KIRK SALOPEK- Guitars, Gadgets, Loops, Percussives
DAVID CHAPMAN JAMISON- Drums, Chapman Stick, Moog, Percussives
RYAN SCIENCE- Guitars, Saxophone
ANTHONY PECORA- Bass Guitar, Drums, Percussives
BENJAMIN ZERBE- Drums, Percussives
RICK NELSON- Violin, Viola, Cello, Bass, Auxiliary Implementation.
DARNELL ANDERSON-satellite- Saxophone

After a few demonstration recordings and the partial scoring of an independent film release, the month of May 2005 began work on the first full length Mandrake Project album.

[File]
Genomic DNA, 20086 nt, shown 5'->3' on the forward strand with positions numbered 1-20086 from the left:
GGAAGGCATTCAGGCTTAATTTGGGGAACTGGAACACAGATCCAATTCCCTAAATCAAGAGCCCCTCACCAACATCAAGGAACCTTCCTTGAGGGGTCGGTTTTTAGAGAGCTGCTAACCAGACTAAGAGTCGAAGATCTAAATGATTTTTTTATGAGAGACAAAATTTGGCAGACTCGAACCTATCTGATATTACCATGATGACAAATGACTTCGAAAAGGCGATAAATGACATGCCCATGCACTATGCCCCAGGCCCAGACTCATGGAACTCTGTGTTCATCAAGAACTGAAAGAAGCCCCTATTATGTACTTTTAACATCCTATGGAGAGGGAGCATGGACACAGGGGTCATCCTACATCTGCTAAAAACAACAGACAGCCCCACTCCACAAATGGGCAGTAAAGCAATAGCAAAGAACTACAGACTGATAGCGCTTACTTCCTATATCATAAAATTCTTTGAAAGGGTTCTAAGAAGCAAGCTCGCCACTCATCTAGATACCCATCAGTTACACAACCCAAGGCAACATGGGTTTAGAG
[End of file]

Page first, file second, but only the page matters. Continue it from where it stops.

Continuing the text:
A FAVOR TO THE MUSE collaborated a massive amount of music and musicians. With 12 satellite guests joining the band and a 35 piece choir, the size of the project grew beyond initial aspiration. Drum tracking began at AAM STUDIOS with Skip Sanders. The project then resorted to weeks of location tracking with cello, violin and viola being recorded in Austin, TX, and guitars, violin, and percussion being recording in various Pittsburgh locations. The remaining sessions of tracking and mix down were handed to King Larry Luther at MR. SMALLS recording facility. The sessions lasted into December of 2005, and anticipations were initially set for a spring 2006 release, however the album was not finally completed and released until September 2006. Lineup changes made late in the recording process added Rick Nelson and Ryan Science as a new and permanent force to carry the album to its final stages.